Today, April 15th is the usual deadline for filing your federal income tax return, however, as many people know, if the 15th falls on a weekend, the filing deadline is pushed back to the next Monday. If April 15th is a holiday, the filing date is also pushed back. This year, April 16th is Emancipation Day, which is a legal holiday in Washington D.C. and because it falls on a Saturday, federal employees have the preceding Friday, April 15th, off from work which pushes the filing deadline to the next business day, which is Monday, April 18th. If that isn’t complicated enough, if you live in Massachusetts or Maine, you have until April 19th to file your tax returns because April 18th is Patriot’s Day, a state holiday in those two states.
In any event, scammers and identity thieves don’t take off holidays and the IRS is warning people again about an increase in income tax scams that are occurring in the final days before the income tax filing deadline. There are a number of various scams tied to income tax filings, but they generally fall into four categories. The first is when you get a telephone call purporting to be from the IRS informing you that if you don’t send them money right away, you will be arrested or suffer some other serious penalty. The second is when you receive an email or text message apparently from the IRS requiring you to verify information in order to receive your refund. You supply this information by clicking on a link. The third is when you receive a telephone call apparently from the IRS asking you to confirm personal information over the phone in order to receive your refund. The fourth is when you receive a call, text message or email from your online tax preparation company requiring you to confirm personal information.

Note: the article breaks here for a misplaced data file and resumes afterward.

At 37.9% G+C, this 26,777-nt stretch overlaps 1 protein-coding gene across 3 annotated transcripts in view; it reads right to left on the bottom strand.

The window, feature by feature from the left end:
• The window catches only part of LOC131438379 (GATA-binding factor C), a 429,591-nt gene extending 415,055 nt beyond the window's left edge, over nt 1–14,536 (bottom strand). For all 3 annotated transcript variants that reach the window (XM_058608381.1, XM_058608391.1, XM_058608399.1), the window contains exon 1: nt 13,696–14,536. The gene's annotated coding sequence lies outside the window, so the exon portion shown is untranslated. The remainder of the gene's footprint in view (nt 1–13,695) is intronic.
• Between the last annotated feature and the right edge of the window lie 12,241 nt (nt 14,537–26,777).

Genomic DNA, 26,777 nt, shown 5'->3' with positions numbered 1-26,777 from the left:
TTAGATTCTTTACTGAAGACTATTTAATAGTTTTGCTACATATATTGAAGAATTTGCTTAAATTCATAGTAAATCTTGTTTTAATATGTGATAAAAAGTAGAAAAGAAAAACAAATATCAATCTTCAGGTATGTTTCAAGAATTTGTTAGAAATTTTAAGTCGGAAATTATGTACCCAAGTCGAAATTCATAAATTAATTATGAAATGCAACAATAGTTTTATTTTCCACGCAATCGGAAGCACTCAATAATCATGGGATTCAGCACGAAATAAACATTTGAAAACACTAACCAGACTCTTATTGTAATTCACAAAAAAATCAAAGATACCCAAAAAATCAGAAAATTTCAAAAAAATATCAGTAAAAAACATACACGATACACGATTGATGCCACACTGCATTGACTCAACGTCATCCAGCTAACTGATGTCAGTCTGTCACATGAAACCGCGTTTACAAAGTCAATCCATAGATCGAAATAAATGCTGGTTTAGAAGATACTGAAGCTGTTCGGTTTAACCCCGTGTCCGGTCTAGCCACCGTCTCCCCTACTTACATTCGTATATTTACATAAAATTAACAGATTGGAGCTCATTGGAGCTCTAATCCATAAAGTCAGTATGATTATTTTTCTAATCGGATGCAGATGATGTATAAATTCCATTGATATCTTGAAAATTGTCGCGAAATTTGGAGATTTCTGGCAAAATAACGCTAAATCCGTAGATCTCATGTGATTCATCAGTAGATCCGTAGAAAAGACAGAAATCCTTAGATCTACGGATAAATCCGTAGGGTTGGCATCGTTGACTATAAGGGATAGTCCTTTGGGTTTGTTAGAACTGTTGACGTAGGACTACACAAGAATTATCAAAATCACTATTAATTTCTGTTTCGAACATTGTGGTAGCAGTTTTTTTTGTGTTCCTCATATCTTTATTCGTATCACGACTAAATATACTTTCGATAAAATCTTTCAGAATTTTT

All of these are scams that will either directly steal your money or provide the identity thieves with personal information they can use to make you a victim of identity theft.
The IRS will not call you and threaten you in order to collect outstanding taxes and they will not require you to wire money to them. Even if your Caller ID indicates it is the IRS calling, scammers using a technique called “spoofing” can make it appear on your Caller ID that it is the IRS calling when it is not. If you get a call from someone purporting to be from the IRS initiating contact about collecting overdue taxes, it is a scam. It is that simple. Just hang up.
The IRS will not be contacting you by phone, email or text messages to confirm information regarding your tax return, so never provide personal information in response to being contacted in these ways by someone pretending to be with the IRS. In addition, merely by clicking on a link contained in such electronic messages could download malware that could steal your personal information from your computer and use it to make you a victim of identity theft.
Phony emails or text messages from your online tax preparation company requesting personal information is a very prevalent scam this year. Whenever you get an email or text message from anyone asking for personal information, do not provide it unless you have independently confirmed that it was legitimate. Trust me, you can’t trust anyone.
Here is a link to the IRS’ recent warning. https://www.irs.gov/uac/Newsroom/IRS-Warns-of-Continued-Scams-and-Varied-Tactics-as-the-Tax-Deadline-Nears